AOL bought by Verizon in $4.4bn online mega-deal

AOL chief Tim Armstrong remains in post as it is taken over by Verizon. Picture: Getty
AOL chief Tim Armstrong remains in post as it is taken over by Verizon. Picture: Getty
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AMERICAN telecoms giant Verizon is to buy internet pioneer AOL for $4.4 billion (£2.8bn), in a mega-deal that will give the group a foothold in the online video sector.

That sector is seen as a burgeoning industry, targeting an advertising market estimated to be worth nearly $600bn (£380bn).

Verizon is also seeking to bolster its “internet of things” platforms – which tap into the latest technology meaning household appliances can be controlled through the touch of a mobile device. AOL owns websites including Engadget, The Huffington Post and TechCrunch.

Verizon said it would pay $50 per share for the company in cash, a 15 per cent premium to AOL’s closing price at the close of trading on Wall Street on Monday.

Lowell McAdam, Verizon chairman and chief executive, said: “Verizon’s vision is to provide customers with a premium digital experience based on a global multi-screen network platform.

“This acquisition supports our strategy to provide a cross-screen connection for consumers, creators and advertisers to deliver that premium customer experience.

“AOL has once again become a digital trailblazer, and we are excited at the prospect of charting a new course together in the digitally-connected world.”

The deal, subject to regulatory approval, is set to complete this summer. AOL boss Tim Armstrong will continue to lead its operations.

One telecoms analyst said: “This is a good deal, and the premium being paid, while decent, is not top-dollar. It looks a good strategic move that opens up options for Verizon.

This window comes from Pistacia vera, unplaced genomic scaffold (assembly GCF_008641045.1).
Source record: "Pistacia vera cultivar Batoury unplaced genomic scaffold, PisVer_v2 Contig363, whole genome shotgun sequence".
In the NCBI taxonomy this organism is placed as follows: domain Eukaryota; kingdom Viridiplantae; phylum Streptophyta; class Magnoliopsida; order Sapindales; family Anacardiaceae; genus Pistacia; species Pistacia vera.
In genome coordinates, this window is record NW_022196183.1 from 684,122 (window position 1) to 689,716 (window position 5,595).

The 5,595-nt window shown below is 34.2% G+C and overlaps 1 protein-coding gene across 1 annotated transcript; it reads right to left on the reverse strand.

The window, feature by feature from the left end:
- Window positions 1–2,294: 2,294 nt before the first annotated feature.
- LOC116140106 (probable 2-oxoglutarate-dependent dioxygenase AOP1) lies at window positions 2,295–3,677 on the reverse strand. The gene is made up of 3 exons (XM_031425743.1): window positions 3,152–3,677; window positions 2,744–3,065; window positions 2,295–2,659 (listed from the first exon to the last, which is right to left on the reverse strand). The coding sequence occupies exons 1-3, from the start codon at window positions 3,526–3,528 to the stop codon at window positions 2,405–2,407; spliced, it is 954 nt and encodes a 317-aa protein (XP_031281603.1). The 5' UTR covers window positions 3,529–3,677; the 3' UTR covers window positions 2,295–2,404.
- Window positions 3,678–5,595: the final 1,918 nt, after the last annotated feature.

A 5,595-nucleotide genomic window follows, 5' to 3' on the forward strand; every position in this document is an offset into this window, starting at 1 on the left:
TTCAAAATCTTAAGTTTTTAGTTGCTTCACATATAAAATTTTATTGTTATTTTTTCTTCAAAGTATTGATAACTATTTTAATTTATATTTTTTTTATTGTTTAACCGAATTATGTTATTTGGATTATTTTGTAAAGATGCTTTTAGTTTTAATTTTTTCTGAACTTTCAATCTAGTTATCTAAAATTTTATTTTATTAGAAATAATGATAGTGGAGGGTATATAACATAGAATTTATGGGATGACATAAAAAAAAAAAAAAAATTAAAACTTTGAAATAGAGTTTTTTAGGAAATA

“Buying AOL will broaden the amount of advertising Verizon can sell and will boost its video production.”

Yesterday’s blockbuster transaction comes 14 years after AOL’s ill-fated $182bn takeover of TV, film and publishing conglomerate Time Warner, in what was the biggest and what turned out to be most disastrous deal of the dotcom boom.

By 2009 it had completely unravelled and the companies went their separate ways. AOL’s value plunged as the global economic slowdown eroded advertising revenue.

The latest move comes after Verizon, America’s largest mobile firm as well as an internet and television provider, last month said it was preparing to launch a video service targeting mobile devices and was seeking partners to deliver the content. Its name will be familiar to UK investors after mobiles phones giant Vodafone last year sold its 45 per cent stake in joint venture Verizon Wireless to Verizon in a $130bn cash and shares deal.

AOL, famous for posting compact discs for its services through thousands of letterboxes in the 1990s, still has two million customers for its slower dial-up internet service.

It also became memorable for its messaging service, which would cheerfully announce “you’ve got mail!”.